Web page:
In the taxi I learned a great deal about professional models. Brad, it turned out, is contractually prohibited from visiting a gym ("Nobody wants muscles in this game"). He is contractually prohibited from getting a tattoo, or from losing or gaining anything more than a bumblebee's worth of weight. He is not allowed to post drunk selfies on Instagram, even though he is certainly allowed to get drunk. Brad had been in Tokyo for two weeks now. When his jetlag had cleared, he told me that he went out drinking with two Australian men he'd met at a bar till 7am the night before his first shoot. He slept through both his alarm and the frantic calls from his agent. "That's nuts," I said, feeling a pang of parental concern. "It's fine," Brad countered. "When it comes to no-shows, you get three strikes."
The taxi pulled into the main street in Roppongi. Tokyo's notoriously sleazy district looked almost beautiful. A constellation of red and white lights blinked in the traffic. Salina, a literal child, paid for the taxi and Brad strode past the lunging strip club touts, with their "Hey, how you doing tonight?" opening gambits. "Where are we going?" I asked. Brad didn't answer. He turned a corner and led us toward an imposing club. Fat bouncers stood by velvet ropes at its entrance. Brad ignored the main queue, and walked up to a brightly lit hatch to one side. "Hello, I am a model," he said. "Oh, and so is my friend." I looked at the ground, feeling ashamed for my face. (A woman at a bar once told me that I look like a bargain-basement Julian Casablancas, a compliment so barbed I've never quite been able to shrug it off). The man in the booth handed Brad a green plastic tumbler, inexplicably. He went to give me the same, but hesitated at the last second. "Which agency are you with?" he asked. Before I had a chance to make up a lie, or simply flee, Brad answered for me. I took my tumbler, and we went inside.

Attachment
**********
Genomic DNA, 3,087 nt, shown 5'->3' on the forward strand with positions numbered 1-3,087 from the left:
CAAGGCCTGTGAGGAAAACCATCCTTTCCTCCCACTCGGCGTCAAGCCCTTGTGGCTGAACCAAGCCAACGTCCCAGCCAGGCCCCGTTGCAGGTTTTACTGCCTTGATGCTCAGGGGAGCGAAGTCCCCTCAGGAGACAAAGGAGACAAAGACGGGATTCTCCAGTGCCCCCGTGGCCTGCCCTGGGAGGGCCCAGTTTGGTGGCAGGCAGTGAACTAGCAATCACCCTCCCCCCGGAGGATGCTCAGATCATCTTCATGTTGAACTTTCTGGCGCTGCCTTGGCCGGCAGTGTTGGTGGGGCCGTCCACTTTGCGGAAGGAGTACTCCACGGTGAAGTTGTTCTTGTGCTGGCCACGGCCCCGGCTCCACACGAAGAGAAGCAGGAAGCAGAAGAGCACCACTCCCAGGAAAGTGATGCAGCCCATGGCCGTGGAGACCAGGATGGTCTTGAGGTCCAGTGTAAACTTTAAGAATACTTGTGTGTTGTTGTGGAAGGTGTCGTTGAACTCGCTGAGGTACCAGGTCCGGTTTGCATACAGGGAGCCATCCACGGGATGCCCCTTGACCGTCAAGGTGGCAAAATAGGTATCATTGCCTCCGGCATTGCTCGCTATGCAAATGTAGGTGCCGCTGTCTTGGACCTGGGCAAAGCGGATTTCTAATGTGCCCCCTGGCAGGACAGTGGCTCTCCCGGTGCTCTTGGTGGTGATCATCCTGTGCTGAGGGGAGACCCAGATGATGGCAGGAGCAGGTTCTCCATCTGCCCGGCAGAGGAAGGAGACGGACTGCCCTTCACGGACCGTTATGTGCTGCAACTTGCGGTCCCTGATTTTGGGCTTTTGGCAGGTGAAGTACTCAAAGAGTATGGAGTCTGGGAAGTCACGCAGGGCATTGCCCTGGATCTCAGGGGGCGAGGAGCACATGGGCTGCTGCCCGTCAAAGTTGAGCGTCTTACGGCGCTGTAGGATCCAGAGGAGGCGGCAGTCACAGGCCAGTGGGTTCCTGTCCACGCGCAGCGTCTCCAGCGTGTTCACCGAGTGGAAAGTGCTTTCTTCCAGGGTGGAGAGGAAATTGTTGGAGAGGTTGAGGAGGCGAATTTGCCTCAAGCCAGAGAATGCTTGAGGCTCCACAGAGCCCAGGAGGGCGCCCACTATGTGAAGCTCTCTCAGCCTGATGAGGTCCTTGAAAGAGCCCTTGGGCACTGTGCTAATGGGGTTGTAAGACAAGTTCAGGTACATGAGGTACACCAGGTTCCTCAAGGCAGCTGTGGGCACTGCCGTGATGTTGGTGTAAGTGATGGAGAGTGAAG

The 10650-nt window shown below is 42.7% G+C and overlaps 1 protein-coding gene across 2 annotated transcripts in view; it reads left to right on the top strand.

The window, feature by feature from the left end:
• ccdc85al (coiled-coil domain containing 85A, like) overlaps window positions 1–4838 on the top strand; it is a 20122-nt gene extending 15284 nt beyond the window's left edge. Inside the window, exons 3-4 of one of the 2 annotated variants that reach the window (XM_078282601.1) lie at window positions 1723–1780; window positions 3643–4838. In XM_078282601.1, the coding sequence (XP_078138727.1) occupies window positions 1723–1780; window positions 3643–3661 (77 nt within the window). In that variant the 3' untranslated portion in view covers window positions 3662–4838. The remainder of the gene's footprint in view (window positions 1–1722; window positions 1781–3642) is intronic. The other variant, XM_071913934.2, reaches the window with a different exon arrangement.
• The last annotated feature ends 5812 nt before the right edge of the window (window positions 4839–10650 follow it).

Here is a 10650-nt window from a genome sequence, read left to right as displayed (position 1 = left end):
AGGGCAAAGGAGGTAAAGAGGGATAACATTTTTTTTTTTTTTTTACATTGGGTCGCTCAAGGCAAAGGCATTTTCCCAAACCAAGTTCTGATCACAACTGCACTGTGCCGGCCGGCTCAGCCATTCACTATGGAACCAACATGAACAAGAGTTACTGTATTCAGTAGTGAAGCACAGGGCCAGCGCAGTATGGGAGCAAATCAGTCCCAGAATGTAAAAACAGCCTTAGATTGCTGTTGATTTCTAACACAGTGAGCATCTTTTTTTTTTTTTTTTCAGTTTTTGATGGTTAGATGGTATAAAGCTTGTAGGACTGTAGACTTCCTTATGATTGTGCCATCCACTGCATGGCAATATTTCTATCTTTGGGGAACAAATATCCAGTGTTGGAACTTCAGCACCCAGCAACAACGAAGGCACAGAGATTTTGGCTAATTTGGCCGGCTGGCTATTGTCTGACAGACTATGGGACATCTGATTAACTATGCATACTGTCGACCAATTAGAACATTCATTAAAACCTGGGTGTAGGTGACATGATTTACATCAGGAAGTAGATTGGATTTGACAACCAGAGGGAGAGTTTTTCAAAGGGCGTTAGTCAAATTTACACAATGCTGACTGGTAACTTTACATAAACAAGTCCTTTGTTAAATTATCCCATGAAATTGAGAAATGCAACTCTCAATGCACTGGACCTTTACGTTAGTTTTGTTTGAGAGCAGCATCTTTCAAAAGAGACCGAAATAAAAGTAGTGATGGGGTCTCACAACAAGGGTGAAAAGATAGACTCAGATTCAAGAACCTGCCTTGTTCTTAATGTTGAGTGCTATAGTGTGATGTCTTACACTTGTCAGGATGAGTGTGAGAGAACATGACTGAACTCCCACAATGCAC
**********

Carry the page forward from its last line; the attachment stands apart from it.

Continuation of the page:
Club owners like to have Western models in their clubs, Brad explained, as we climbed the stairs. It makes the place feel exotic and alluring. Word gets around. Then more Japanese girls come, which in turn attracts Japanese men: an un-virtuous circle. That's why we were given free entry to a top Tokyo club, and a little green tumbler that the barman would fill gratis all night. Upstairs I went to text my friend about what was happening. I needed someone else to know, to make it somehow real. Brad came over clutching two shot glasses in each hand. He downed both, while I sipped one of mine, agedly. Brad, I could tell, was going too hard, too fast. Beyoncé. He tugged me and Salina by the arms to the dancefloor.
The drinks kept coming. Brad was becoming droopier, his head bowed and lolling. Eventually, he slouched to the floor, semi-conscious. Shit, I thought. I rushed to the bar to ask for a glass of water. The barman looked at my green tumbler and shook his head. Water's not included. OK, a coke then, I said. When I made it back to Brad, he had been carried to a plush sofa on the periphery. Are you OK, I asked? He didn't answer. I pressed the drink into his hand. He mumbled something that I missed. I knelt and leaned in.
"I am a model," he whispered, in my ear.
"I know," I replied.
"No, you don't understand," he managed. "I am not allowed to drink soda."
The next morning I woke up with a sore head and the sense that I'd survived a dream. Brad had recovered, there on the sofa, and bravely returned to the dance floor, at which point I'd made my excuses and left. A good story, I thought, but something more than that too. I may not have saved Brad's life the night before, but in my own way, I'd accepted a perilous quest, learned about an alien world, snuck past some dubious guards and revived a new friend. The night had been video game-esque. I had, in some strange, morally questionable manner, had an adventure. I'd said yes to Shibuya and, just as I'd always been led to believe, Shibuya said yes in return.